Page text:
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ASUS Matrix 5870 + PowerColor 5870 PCS+ in CrossfireX
Written by Michael Schuette   
Jun 20, 2010 at 04:01 AM


What happens if one takes two RADEON 5870 non-reference designs running at different core and memory frequencies, not to mention different memory configurations, and runs them in CrossfireX mode? The candidates in this case are the ASUS MATRIX 5870 Platinum Edition and the PowerColor PCS+ RADEON 5870. The MATRIX runs its core / memory at 900 / 1200 MHz and features the full-blown 2 GB local frame buffer supported by the design, whereas the PCS+ is clocking the core at 875 MHz but pushes the memory frequency up to 1250 MHz for a whopping 5000 Mbps. The reason we are asking is simply that the market often enough dictates the purchase and whatever is on sale may or may not be compatible with another card that is already in the system. Theoretically, there shouldn't be much of a problem but reality bites more often than not.

The next question is about scaling in crossfire mode. How much performance increase is delivered by the two cards in tandem and in which applications? We ran an entire gamut of synthetic and real world gaming applications to have the answers.

Last Updated ( Jul 18, 2010 at 02:11 PM )
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ASUS ROG Matrix 5870 Platinum Edition
Written by Michael Schuette   
Jun 07, 2010 at 11:23 PM


The graphics market has for the longest time pretty much been dominated by AMD's offerings in the 5700 and 5800 series. However, nVidia is not dead, in fact, the Fermi-based graphics cards are poised to rekindle some of the "brand loyalty" that was based on the superior performance and corporate marketing of nVidia. In other words, don't sit on your ass just because the competition has had an unlucky streak. The best thing to do in that case is to create internal competition or fragmentation of the market through the channel partners that take a reference design, re-spin it to their liking based on cost, performance, noise suppression, features or any combination of the four mentioned parameters. The result is a variety of offerings that was never achieved when ATI still had their iron grip on the RADEON series and, quite honestly, we don't miss those days where the main differentiator was the color of the heat sink anodizing.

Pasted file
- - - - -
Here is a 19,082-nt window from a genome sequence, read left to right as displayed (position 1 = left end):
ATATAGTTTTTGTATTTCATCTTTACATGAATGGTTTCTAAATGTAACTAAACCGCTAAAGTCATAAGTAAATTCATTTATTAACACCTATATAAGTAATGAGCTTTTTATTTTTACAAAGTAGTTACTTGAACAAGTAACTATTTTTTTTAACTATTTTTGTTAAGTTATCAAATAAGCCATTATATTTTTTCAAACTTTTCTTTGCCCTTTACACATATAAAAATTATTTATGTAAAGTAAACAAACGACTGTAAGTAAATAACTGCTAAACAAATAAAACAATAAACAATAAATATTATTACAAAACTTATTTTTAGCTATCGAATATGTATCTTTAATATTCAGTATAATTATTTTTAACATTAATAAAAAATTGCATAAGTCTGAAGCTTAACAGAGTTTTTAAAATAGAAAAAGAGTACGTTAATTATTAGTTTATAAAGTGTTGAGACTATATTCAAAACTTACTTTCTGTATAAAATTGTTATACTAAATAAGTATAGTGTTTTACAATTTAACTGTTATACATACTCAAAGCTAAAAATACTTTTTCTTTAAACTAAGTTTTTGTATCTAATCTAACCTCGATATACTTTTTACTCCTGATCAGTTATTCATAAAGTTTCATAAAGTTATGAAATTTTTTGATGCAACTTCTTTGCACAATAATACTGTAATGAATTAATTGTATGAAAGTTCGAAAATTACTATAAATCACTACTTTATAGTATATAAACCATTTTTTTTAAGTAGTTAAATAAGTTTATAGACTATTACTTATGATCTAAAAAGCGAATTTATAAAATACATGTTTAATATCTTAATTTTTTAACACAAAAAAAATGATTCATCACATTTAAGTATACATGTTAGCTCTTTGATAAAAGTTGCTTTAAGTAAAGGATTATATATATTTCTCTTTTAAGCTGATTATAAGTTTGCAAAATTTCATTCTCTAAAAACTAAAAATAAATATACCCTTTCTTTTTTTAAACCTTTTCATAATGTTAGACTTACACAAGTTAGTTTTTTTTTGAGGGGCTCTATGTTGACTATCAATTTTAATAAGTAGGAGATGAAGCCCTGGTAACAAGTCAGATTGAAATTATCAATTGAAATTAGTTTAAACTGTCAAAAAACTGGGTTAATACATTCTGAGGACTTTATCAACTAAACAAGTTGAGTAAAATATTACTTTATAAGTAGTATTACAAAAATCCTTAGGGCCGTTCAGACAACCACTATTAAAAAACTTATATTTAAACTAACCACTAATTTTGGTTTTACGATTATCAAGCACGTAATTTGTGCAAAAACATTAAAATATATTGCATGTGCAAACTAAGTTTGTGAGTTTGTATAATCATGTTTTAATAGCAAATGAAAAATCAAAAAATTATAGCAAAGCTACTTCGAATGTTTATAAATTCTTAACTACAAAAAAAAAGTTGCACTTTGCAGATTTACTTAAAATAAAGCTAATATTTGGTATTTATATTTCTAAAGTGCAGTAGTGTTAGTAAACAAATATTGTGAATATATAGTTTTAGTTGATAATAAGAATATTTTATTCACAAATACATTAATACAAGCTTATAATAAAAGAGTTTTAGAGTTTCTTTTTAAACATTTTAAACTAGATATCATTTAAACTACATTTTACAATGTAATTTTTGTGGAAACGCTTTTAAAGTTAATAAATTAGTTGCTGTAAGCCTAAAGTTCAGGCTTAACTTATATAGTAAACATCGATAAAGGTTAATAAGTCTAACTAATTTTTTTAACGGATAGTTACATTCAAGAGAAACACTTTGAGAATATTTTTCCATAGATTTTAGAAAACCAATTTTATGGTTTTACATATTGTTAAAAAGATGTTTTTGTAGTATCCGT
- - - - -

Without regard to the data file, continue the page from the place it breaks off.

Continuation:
Last Updated ( Jun 22, 2010 at 09:53 AM )
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Lessons From A Life With nia
Written by Michael Schuette   
May 18, 2010 at 04:12 PM


The last three years have been more or less consumed by the development, refining and productization of OCZs Neural Impulse Actuator (nia), the world’s first commercially available, mass-produced BCI device. Among other things, one of the most challenging issues was to understand how and where some of the signals used by the nia are generated in the brain. More interesting was to see how following certain interpretations of brain activity patterns can be used to elicit very specific responses, a simple example would be thinking of specific movements to trigger beta brain waves in the motor cortex.

After numerous discussions and reading up on the latest progress in brain research along with being asked to put things a bit more into perspective, I embarked on the adventure to attempt to clarify some definitions and conventions that are, arguably, a bit confusing. All of this is done “through the eyes of the nia”.

Last Updated ( Jun 08, 2010 at 03:52 AM )
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